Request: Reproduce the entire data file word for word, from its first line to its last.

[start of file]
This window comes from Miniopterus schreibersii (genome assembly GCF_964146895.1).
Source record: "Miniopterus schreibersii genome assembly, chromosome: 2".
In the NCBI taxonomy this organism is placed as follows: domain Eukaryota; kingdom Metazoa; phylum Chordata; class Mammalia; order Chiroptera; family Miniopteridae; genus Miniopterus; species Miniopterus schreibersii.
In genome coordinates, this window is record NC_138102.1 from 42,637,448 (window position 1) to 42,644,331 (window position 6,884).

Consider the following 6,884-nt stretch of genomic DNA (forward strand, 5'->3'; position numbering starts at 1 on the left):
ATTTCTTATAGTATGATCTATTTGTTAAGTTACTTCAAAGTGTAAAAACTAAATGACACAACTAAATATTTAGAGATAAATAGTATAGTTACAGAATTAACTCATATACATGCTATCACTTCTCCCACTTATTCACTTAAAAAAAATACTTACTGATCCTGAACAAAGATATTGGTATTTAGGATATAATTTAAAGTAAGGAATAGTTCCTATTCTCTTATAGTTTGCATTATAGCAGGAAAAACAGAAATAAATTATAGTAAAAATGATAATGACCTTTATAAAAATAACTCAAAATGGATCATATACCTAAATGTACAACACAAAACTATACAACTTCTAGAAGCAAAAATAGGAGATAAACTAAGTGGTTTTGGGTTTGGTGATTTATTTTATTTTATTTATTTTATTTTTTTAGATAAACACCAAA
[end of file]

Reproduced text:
This window comes from Miniopterus schreibersii (genome assembly GCF_964146895.1).
Source record: "Miniopterus schreibersii genome assembly, chromosome: 2".
In the NCBI taxonomy this organism is placed as follows: domain Eukaryota; kingdom Metazoa; phylum Chordata; class Mammalia; order Chiroptera; family Miniopteridae; genus Miniopterus; species Miniopterus schreibersii.
In genome coordinates, this window is record NC_138102.1 from 42,637,448 (window position 1) to 42,644,331 (window position 6,884).

Consider the following 6,884-nt stretch of genomic DNA (forward strand, 5'->3'; position numbering starts at 1 on the left):
ATTTCTTATAGTATGATCTATTTGTTAAGTTACTTCAAAGTGTAAAAACTAAATGACACAACTAAATATTTAGAGATAAATAGTATAGTTACAGAATTAACTCATATACATGCTATCACTTCTCCCACTTATTCACTTAAAAAAAATACTTACTGATCCTGAACAAAGATATTGGTATTTAGGATATAATTTAAAGTAAGGAATAGTTCCTATTCTCTTATAGTTTGCATTATAGCAGGAAAAACAGAAATAAATTATAGTAAAAATGATAATGACCTTTATAAAAATAACTCAAAATGGATCATATACCTAAATGTACAACACAAAACTATACAACTTCTAGAAGCAAAAATAGGAGATAAACTAAGTGGTTTTGGGTTTGGTGATTTATTTTATTTTATTTATTTTATTTTTTTAGATAAACACCAAA